Good beer is back with a vengeance! Thanks to the craft beer explosion, now is the perfect time to reintroduce yourself to beer.
Today there are more breweries in the United States than at any time since the late 19th Century, with many more still to come. The brews they are crafting have as much complexity as the world’s best wines, if not more so.
Here are the basics for enjoying your next cold one!
Hand Full of Ingredients
Beer is made of four basic ingredients. Each of these ingredients contributes flavor and aroma of beer: malt, yeast, hops, and water.
Every beer displays the character of all these ingredients to lesser or greater degrees. Beer styles are determined by the intensity of each ingredient relative to the others.
Beer Flavor Triangle
Some beers are heavier in malt, which we cicerones (the beer equivalent to a sommelier to wine) call malt forward. Others showcase hops (known as hoppy beers) or yeast (which we call yeast forward).
There millions of combinations of these ingredients. Add spices, honey, fruit, or any of the other additional tools in the brewer’s kit and the possibilities for creating unique beer flavors are literally endless.
Ale vs. Lager
It is generally agreed that there are two broad subcategories of beer, ale and lager. The main difference between the two is the type of yeast used to ferment them.
Ale yeasts ferment at warmer temperatures (between 60 and 75°F) compared to the colder fermentation temps of lager yeasts (45 to 55°F).
The warmer fermentation of ale promotes the production of flavor and aromatic compounds, while the colder lager fermentation inhibits them. This is why lagers tend to have a crisper cleaner profile and ales are more fruity and spicy in flavor. Beyond these differences associated with yeast, the full range of beer flavors is available to both ales and lagers.
Beyond Light to Dark
Beer styles fall on a spectrum of flavor intensity from lighter to stronger.
Many think that flavor intensity corresponds to color: Light colored beers are light and darker beers are heavy. Wrong! Color really tells you little about the intensity of flavor in a beer.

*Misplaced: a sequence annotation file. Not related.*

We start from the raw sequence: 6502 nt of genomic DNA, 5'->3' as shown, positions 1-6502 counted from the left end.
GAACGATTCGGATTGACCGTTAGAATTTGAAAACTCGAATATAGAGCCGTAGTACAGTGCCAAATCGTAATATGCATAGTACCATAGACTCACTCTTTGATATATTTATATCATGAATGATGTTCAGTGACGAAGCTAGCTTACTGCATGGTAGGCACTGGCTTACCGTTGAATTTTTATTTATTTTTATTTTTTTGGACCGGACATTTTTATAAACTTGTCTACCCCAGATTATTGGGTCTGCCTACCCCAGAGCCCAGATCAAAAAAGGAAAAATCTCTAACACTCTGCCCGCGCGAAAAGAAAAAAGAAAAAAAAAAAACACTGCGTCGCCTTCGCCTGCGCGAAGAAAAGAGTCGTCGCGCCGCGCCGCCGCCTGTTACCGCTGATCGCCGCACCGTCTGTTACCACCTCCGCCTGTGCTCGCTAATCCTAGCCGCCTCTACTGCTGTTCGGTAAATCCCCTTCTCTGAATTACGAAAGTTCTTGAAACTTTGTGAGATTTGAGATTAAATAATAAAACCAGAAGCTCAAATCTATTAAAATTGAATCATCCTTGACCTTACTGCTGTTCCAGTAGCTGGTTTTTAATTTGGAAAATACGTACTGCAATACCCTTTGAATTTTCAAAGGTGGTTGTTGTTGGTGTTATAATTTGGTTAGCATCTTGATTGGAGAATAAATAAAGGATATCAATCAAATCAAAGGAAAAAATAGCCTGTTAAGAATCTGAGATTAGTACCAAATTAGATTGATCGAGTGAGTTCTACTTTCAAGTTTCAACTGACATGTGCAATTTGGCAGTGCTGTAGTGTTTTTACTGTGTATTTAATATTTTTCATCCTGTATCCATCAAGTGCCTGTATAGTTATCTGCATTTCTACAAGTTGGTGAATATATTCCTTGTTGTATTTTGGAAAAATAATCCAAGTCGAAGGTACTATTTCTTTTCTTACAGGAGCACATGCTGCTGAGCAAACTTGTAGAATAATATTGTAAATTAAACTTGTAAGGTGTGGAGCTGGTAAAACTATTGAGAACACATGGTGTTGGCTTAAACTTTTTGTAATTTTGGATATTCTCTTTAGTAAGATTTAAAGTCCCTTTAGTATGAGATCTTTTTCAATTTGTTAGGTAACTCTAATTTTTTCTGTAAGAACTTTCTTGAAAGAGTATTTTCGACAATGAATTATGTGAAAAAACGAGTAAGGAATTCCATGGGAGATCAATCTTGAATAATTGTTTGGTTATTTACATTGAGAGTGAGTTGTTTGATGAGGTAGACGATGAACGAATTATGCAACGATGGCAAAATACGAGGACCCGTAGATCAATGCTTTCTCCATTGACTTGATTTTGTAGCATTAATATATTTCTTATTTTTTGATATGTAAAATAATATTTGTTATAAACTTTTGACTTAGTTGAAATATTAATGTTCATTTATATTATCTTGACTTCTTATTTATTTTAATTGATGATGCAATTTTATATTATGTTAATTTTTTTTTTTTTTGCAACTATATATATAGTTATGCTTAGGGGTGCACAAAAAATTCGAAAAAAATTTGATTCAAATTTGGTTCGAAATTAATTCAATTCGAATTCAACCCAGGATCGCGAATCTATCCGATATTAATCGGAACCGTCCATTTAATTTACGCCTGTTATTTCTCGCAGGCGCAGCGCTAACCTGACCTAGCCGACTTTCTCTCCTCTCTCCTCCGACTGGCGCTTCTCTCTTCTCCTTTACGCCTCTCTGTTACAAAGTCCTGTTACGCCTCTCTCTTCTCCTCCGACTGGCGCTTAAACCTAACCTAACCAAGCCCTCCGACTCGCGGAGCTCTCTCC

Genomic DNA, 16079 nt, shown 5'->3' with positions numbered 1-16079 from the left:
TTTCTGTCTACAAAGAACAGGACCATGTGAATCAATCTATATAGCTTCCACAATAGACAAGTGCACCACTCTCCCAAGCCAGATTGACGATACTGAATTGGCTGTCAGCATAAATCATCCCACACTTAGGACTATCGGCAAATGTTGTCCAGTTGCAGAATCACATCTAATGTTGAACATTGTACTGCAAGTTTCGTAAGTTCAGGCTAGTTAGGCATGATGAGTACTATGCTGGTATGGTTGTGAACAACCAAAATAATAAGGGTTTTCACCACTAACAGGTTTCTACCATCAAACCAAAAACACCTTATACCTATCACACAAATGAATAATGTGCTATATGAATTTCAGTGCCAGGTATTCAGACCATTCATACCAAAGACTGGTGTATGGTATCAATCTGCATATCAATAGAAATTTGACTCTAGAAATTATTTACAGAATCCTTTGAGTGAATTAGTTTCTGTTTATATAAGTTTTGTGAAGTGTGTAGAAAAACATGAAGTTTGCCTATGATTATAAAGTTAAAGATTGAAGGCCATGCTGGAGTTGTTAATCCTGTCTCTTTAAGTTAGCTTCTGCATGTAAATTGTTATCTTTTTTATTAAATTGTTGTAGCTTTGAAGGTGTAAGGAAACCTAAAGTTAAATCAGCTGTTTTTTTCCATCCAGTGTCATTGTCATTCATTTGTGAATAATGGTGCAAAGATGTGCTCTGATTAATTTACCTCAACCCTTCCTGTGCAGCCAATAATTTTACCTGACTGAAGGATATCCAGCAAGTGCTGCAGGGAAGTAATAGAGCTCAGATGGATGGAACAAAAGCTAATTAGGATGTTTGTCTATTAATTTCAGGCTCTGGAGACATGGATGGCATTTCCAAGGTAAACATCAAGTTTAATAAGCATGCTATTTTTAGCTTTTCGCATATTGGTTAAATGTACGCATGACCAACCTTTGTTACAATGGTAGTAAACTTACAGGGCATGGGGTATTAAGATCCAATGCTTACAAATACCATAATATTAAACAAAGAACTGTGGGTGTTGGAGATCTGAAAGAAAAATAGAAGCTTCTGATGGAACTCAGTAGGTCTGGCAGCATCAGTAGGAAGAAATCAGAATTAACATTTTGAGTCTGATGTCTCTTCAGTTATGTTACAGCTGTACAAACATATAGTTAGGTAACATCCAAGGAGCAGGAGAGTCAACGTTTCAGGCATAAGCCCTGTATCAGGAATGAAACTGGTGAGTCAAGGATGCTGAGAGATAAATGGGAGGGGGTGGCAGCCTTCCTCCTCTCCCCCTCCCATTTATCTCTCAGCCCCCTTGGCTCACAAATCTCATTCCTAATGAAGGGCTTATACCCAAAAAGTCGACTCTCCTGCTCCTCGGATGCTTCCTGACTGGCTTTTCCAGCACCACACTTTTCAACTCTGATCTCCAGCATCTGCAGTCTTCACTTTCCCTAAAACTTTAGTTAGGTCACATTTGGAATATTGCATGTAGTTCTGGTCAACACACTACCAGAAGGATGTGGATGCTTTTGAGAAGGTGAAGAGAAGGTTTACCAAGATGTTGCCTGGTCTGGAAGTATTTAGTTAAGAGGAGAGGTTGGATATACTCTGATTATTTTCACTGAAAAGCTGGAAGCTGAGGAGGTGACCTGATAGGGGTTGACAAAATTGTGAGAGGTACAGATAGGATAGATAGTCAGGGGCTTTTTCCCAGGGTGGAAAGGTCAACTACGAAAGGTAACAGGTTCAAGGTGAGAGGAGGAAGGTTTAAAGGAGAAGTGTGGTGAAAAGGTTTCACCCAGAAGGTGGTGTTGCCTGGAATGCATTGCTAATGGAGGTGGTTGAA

A Belgian tripel looks very much like a pilsner, but 9% alcohol and the funky flavors of Belgian yeast make it significantly more intense. The black lagers of Germany are as dark as coffee, but drink more like a pilsner than a stout, with just a dash of roast.
Blond ales and golden lagers like pilsners fall on the lighter end of the scale. At the other end you find the big and brawny barley wines and imperial stouts, along with the tart and funky Belgian sour beers. Beers at this end tend to be higher in alcohol, but that’s not always the case.
In between, beers run up the scale from the luscious, caramel-tinged amber and Scottish ales to brightly bitter pale ales and rich, roasty porters and stouts.
Ice cold is how Americans like their beer, but American-style lagers aside, that is not the best way to enjoy a finely crafted brew. Why?
The colder something is, the less you can taste it. And that includes beer!
The deep-freeze numbs your taste buds. When beer gets too cold the malty goodness disappears. Hop bitterness becomes more intense, harsh and unpleasant. To keep the correct balance, drink your lager beers at around 48°F and your ales at “cellar temperature,” around 55°F.
Glass, Bottle, or Can?
Finally, be sure to pour that beer into a glass. Most of what we taste actually comes from what we smell. If you drink straight from the can or bottle you can’t smell anything. You’re cutting yourself off from three-quarters of the total beer experience.
A simple pint glass is fine for most beers, although a tulip glass or snifter will better serve those high-alcohol and highly aromatic beers like barley wines and Belgians.